When all the rats in the diocese failed to appear on the specified court date, the defense attorney again had a perfectly reasonable explanation: the rats really did want to come to court, but were afraid to leave their holes and make the long journey because of the vigilance of the plaintiff’s cats. He added that the rats would appear if the plaintiffs posted bonds under heavy penalties that the cats would not molest his clients. The judges thought this was a fair request, but the plaintiffs refused to be responsible for the behavior of their cats. And so the case was adjourned without setting a date for another hearing -- in effect ending the case in the rats’ favor.
The attorney, named Bartholomew Chassenée, went on to become a famous French lawyer.
The world’s first telegraph line was set up between Washington, DC, and Baltimore, MD. It worked by transmitting electrical signals over a wire laid between the stations. The first message was sent by inventor Samuel F.B. Morse on May 24, 1844, from DC to Baltimore. It said: "What hath God wrought?" in -- what else -- morse code. Since the line could only transmit electrical signals, manipulating that signal was the only way to communicate.
Morse code became a standard method of communication for the next hundred years. It was still in use by all sides during World War II!
This undated manuscript is a lovely example of traditional Chinese and Vietnamese cartography, with some western influences. Named “Comprehensive map of Vietnam’s provinces” (Việt Nam toàn tỉnh dư đồ) it appears to have been painted around 1890.
Most of the map is in traditional Vietnamese and Chinese style. The map does not have a precise scale. It shows Vietnamese provincial organization loosely, with province names enclosed in red in the right places, but with no attempt at provincial borders. Almost every river mouth and estuary is named, reflecting a traditional Vietnamese view of their land, Non Nước (Mountains and Water). It also has a lovely and traditional pictorial style, with mountains and rivers and even a “gate” at the border between Vietnam and China.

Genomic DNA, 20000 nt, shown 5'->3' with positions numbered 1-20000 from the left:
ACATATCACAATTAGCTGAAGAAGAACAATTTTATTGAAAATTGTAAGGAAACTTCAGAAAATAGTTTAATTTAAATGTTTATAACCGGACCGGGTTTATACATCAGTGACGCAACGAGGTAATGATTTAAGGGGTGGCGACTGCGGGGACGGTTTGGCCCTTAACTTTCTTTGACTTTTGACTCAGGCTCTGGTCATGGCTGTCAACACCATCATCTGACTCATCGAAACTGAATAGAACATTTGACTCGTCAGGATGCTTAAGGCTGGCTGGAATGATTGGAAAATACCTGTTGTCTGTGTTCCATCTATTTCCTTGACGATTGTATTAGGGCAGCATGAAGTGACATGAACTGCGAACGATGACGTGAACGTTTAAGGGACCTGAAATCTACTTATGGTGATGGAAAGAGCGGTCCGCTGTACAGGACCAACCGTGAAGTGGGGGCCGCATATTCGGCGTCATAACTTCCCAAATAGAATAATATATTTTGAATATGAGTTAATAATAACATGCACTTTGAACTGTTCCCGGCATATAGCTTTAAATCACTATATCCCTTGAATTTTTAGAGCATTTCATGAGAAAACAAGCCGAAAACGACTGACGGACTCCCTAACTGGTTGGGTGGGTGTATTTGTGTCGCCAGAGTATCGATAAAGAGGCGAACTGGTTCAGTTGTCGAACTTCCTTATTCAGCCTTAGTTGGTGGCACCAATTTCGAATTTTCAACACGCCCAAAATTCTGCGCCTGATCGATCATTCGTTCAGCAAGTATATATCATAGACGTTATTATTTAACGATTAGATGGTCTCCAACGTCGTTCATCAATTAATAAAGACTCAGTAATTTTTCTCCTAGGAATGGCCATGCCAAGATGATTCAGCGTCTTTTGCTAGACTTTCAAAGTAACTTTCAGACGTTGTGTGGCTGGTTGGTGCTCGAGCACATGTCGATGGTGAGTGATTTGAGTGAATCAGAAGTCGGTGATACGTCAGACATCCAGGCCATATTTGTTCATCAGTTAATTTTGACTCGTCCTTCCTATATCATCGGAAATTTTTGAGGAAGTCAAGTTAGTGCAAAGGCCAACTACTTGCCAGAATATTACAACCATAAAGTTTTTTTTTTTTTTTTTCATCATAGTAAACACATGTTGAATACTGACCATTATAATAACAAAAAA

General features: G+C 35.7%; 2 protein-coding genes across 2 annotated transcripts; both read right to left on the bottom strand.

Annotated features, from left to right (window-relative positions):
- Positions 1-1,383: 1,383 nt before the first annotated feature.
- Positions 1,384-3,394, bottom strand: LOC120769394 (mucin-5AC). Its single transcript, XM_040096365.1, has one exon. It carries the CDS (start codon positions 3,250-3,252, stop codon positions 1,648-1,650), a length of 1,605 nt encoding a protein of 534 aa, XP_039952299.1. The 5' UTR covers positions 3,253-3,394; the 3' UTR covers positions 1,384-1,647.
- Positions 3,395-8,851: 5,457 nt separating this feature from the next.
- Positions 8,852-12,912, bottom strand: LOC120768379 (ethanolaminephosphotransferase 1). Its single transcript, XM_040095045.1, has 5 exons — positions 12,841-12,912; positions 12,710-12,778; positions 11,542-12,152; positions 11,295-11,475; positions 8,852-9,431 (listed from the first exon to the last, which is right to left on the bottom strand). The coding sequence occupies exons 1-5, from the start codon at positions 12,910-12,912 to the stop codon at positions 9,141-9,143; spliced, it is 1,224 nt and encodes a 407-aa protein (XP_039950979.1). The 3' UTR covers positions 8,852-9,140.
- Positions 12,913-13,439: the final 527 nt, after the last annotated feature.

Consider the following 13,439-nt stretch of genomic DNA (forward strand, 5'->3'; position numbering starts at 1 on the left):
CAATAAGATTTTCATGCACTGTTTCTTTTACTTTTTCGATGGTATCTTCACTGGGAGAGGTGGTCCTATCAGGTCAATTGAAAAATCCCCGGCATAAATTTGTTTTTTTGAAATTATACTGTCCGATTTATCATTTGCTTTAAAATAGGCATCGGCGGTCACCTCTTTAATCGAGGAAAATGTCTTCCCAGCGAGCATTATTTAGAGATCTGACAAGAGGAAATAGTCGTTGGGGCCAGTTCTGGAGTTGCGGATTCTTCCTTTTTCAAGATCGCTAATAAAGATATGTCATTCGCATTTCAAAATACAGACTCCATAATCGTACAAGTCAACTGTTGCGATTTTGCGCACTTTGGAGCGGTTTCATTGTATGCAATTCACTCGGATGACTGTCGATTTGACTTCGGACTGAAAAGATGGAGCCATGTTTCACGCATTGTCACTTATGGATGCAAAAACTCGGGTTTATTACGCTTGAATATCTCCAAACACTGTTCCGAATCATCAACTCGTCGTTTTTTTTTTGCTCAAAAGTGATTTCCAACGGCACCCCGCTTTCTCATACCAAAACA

The map’s western elements are scant: the shapes of the Vietnamese coastline is fairly accurate, as is the Mekong River and the lake of Tonle Sap in Cambodia.
A surprisingly large number of countries have changed their names! A few more than once. (Note, this map does not include name changes due to independence or mergers -- so, South Sudan does not appear.)
The term "golem" appears in the Hebrew Bible with the meaning "formlessness." The Talmud, Jewish commentaries on the Bible and Jewish law, uses "golem" to mean an "uneducated person." From this combination comes the modern sense of the word: a clumsy, ugly, human-made monster who has no life until it is given to him by his creators.
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By Lillian Audette
This blog is a collection of the interesting, the weird, and sometimes the need-to-know about history, culled from around the internet. It has pictures, it has quotes, it occasionally has my own opinions on things. If you want to know more about anything posted, follow the link at the "source" on the bottom of each post. And if you really like my work, buy me a coffee or become a patron!